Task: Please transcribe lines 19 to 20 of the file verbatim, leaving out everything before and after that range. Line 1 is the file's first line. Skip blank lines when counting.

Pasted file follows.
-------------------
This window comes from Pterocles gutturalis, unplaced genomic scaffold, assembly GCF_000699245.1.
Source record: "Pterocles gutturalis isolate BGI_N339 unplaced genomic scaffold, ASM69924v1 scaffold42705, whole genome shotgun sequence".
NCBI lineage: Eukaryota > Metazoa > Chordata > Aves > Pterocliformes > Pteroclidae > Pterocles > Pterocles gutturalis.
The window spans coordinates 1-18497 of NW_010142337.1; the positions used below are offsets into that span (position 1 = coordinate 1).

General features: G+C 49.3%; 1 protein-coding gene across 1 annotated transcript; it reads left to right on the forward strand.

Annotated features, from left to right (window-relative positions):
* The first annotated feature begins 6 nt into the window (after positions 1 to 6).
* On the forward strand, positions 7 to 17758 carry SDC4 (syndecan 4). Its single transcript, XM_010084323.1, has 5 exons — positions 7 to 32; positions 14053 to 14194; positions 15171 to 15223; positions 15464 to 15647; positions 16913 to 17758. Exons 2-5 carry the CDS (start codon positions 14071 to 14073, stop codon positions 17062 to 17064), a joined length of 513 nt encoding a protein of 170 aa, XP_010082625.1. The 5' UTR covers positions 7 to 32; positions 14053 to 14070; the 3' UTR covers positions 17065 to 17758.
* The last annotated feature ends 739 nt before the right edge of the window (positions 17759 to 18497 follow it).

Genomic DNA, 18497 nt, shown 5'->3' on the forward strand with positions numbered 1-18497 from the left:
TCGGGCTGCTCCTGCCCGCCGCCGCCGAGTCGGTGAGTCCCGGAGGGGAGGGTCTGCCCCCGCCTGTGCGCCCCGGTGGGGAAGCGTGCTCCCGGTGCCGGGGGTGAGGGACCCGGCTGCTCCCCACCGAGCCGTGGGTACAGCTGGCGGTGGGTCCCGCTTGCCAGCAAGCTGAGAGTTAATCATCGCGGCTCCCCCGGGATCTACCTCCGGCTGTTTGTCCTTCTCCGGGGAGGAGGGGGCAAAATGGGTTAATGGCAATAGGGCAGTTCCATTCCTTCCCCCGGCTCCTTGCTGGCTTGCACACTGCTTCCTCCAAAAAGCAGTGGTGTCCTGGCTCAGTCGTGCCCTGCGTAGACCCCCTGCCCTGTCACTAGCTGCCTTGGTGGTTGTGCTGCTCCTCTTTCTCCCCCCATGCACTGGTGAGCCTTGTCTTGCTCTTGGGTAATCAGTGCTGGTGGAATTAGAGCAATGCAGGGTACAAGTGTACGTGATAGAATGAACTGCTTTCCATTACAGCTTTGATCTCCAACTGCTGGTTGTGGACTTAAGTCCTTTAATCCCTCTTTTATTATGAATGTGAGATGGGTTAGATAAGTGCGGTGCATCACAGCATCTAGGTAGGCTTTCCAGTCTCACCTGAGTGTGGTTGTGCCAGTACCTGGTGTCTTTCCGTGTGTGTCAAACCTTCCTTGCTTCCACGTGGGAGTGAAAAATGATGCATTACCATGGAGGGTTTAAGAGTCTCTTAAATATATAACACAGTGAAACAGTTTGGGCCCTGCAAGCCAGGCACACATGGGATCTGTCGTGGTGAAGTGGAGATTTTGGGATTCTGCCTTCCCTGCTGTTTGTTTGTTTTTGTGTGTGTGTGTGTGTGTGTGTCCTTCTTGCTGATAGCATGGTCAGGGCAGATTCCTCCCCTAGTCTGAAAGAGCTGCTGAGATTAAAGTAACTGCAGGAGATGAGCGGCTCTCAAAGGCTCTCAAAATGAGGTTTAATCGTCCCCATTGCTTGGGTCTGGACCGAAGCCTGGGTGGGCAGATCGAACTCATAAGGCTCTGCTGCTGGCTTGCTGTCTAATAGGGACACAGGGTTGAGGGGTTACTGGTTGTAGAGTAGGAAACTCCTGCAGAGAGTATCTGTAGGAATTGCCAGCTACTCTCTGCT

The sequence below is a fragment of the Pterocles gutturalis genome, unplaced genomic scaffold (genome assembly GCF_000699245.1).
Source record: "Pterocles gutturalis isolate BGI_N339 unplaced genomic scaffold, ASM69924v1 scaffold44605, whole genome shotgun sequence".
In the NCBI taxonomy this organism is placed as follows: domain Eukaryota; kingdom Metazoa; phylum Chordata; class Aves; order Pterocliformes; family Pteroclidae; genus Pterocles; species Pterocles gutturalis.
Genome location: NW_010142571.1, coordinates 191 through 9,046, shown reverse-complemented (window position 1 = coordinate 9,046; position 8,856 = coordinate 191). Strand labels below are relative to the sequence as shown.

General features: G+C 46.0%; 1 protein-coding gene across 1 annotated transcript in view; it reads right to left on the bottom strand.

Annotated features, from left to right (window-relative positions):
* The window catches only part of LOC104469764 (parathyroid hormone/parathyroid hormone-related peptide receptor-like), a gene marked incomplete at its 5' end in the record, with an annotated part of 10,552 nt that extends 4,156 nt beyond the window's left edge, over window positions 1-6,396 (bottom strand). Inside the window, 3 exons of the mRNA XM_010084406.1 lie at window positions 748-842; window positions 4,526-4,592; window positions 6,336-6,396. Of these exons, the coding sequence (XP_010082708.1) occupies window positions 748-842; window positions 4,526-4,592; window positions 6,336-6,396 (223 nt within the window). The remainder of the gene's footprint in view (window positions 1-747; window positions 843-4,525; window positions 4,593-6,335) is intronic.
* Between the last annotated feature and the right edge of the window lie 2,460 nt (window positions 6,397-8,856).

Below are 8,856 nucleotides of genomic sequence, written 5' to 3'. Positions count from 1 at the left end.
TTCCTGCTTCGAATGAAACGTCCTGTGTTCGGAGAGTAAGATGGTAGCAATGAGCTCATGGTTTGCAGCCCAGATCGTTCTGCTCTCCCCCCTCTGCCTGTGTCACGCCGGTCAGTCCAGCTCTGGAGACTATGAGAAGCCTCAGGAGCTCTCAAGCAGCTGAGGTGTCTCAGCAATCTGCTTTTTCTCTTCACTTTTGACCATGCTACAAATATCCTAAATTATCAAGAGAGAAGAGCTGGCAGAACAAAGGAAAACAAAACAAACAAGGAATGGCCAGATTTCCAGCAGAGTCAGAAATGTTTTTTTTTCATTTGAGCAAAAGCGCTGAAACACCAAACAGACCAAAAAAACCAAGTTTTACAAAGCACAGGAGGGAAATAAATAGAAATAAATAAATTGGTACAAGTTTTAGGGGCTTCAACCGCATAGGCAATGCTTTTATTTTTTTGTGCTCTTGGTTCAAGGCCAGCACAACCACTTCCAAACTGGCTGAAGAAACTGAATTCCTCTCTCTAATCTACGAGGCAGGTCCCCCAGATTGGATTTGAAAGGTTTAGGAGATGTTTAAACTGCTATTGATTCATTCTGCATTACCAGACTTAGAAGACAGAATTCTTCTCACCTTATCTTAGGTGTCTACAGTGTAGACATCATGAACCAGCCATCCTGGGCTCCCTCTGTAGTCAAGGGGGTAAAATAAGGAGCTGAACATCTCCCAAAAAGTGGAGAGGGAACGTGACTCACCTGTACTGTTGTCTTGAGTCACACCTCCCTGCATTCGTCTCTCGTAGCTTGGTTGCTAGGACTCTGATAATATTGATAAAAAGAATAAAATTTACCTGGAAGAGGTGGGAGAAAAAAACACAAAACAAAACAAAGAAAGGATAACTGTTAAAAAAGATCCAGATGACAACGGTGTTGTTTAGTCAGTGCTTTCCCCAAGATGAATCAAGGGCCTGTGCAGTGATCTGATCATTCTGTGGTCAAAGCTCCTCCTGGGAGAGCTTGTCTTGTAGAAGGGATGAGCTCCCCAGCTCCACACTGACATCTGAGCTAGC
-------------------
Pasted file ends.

* Between the last annotated feature and the right edge of the window lie 2,460 nt (window positions 6,397-8,856).

Below are 8,856 nucleotides of genomic sequence, written 5' to 3'. Positions count from 1 at the left end.